A Curtin University study has found the introduced European honeybee could lead to native bee population decline or extinction when colonies compete for the same nectar and pollen sources in urban gardens and areas of bush.
Published in the 'Biological Journal of the Linnean Society', the research found competition between the native bees and the introduced European honeybee could be particularly intense in residential gardens dominated by non-native flowers, and occurred when the bees shared the same flower preferences.
Under these conditions, it would appear that European honeybees, being very abundant, and effective foragers, with the ...
How can large amounts of data be transferred or processed as quickly as possible? One key to this could be graphene. The ultra-thin material is only one atomic layer thick, and the electrons it contains have very special properties due to quantum effects. It could therefore be very well suited for use in high-performance electronic components. Up to this point, however, there has been a lack of knowledge about how to suitably control certain properties of graphene. A new study by a team of scientists from Bielefeld and Berlin, together with researchers from other research institutes in Germany and Spain, is changing this. The team's findings have been published in the journal Science Advances.
Consisting of carbon atoms, graphene is a material just one atom ...
As SARS-CoV-2 continues to spread in France, a thorough characterization of hospital care needs and of the trajectories of hospital patients, as well as how they have changed over time, is essential to support planning. This led scientists from the Mathematical Modeling of Infectious Diseases Unit at the Institut Pasteur and the University of Cambridge to develop a probabilistic model that can be used to analyze detailed patient trajectories based on 198,846 hospitalizations in France during the first nine months of the pandemic (from March to No-vember 2020). These findings were published in The Lancet Regional Health Europe on March 20, 2021.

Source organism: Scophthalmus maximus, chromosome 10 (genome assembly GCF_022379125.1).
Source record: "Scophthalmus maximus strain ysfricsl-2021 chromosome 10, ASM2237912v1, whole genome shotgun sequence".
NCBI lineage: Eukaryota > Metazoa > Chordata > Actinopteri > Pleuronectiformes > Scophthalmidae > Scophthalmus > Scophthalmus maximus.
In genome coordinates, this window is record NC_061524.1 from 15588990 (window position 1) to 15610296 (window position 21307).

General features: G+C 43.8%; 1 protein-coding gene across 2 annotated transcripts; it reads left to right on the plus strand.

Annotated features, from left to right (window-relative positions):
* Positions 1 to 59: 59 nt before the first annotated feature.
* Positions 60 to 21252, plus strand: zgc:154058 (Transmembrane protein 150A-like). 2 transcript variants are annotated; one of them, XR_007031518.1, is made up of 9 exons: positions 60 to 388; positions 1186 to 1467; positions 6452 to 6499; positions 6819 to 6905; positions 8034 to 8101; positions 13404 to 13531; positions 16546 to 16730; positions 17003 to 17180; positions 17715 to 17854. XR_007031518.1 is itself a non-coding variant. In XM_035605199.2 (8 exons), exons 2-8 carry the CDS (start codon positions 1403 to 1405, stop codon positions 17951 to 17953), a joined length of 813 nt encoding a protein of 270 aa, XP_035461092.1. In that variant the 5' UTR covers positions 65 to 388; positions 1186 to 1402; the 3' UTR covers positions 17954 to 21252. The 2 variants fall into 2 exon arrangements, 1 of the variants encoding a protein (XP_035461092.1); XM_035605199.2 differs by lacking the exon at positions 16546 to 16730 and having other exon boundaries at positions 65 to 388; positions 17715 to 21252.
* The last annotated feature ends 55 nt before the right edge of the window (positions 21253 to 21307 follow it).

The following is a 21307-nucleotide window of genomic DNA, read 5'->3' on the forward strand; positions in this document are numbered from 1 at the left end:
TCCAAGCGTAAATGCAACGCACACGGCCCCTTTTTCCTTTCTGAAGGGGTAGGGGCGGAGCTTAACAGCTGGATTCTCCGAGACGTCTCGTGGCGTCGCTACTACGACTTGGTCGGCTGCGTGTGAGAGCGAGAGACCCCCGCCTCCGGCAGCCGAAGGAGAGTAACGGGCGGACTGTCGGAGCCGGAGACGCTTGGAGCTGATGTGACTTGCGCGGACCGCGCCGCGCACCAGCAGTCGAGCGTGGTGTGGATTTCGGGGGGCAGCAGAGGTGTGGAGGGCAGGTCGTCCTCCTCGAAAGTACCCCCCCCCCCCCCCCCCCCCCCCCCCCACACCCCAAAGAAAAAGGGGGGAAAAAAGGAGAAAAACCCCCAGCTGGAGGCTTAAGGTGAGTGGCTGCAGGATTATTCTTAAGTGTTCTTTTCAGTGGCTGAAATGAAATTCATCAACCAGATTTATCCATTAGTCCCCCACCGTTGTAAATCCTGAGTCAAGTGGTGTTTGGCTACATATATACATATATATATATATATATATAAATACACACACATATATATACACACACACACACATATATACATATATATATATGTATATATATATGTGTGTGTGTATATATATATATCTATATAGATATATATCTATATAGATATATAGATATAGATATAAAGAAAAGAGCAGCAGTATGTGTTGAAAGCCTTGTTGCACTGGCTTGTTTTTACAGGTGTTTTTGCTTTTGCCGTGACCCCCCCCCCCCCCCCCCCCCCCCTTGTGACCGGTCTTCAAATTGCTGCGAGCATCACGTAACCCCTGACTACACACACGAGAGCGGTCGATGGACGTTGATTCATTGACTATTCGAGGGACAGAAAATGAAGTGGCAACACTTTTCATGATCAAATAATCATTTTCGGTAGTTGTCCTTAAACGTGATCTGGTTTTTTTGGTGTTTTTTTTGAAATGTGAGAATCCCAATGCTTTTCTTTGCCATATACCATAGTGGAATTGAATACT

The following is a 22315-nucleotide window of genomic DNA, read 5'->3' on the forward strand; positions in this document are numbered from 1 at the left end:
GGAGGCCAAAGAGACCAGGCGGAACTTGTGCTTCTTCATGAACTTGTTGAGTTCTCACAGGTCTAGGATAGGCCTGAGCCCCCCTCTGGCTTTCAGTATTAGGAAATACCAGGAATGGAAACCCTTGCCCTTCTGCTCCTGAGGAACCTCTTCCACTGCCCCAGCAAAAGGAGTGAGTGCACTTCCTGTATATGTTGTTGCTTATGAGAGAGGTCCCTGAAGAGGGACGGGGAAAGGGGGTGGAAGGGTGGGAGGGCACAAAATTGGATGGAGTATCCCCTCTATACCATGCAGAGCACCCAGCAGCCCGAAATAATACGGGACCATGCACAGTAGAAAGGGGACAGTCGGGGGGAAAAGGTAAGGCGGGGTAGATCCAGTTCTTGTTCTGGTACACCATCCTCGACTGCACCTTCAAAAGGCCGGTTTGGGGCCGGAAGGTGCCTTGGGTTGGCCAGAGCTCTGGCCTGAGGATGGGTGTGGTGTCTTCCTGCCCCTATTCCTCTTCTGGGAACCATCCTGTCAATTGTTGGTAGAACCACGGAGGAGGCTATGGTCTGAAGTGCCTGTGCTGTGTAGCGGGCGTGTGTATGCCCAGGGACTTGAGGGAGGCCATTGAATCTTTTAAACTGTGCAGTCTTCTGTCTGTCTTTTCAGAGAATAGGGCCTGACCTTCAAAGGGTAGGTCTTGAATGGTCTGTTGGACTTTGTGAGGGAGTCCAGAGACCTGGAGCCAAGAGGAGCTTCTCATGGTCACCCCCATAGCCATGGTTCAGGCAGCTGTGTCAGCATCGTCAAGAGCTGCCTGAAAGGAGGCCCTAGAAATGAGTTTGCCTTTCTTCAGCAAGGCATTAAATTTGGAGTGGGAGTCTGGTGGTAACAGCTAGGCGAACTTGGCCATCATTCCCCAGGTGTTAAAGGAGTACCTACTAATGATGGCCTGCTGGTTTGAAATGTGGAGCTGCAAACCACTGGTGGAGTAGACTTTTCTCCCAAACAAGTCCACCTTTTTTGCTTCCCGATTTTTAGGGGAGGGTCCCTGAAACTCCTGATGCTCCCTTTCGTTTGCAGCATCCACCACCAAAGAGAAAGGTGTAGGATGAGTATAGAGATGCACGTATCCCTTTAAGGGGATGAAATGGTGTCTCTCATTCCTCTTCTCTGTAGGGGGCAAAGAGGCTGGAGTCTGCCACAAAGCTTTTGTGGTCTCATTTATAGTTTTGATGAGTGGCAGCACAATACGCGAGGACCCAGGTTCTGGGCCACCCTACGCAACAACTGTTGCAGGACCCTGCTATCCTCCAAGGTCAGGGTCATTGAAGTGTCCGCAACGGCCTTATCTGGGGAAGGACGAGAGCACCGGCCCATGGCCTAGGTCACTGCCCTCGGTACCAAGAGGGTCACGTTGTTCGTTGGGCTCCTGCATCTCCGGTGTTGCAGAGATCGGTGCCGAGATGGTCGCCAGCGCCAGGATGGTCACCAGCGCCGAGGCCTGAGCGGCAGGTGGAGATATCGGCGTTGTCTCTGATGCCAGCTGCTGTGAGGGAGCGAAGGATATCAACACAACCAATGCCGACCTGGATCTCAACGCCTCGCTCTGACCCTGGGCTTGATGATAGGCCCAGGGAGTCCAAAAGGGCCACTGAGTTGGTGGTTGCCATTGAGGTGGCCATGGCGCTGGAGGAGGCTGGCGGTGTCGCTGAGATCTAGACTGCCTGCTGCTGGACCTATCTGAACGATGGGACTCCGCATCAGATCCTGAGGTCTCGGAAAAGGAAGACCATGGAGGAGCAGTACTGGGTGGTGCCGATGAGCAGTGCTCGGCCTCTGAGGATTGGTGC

Leesburg, VA, April 8, 2021--According to an open-access article in ARRS' American Journal of Roentgenology (AJR), IV contrast-enhanced 2-millisievert CT (2-mSv CT) is comparable to conventional-dose CT (CDCT) for the diagnosis of right colonic diverticulitis.
"By mitigating concern of missed diagnosis of right colonic diverticulitis, our results further support the use of low-dose CT for suspected appendicitis," wrote first author Hae Young Kim from the department of radiology at Korea's Seoul National University Bundang Hospital. "To our knowledge," Kim et al. maintained, "this is the first study to formally measure the diagnostic performance of CT for right colonic diverticulitis."
Kim and colleagues' large pragmatic randomized controlled trial data included 3,074 patients ...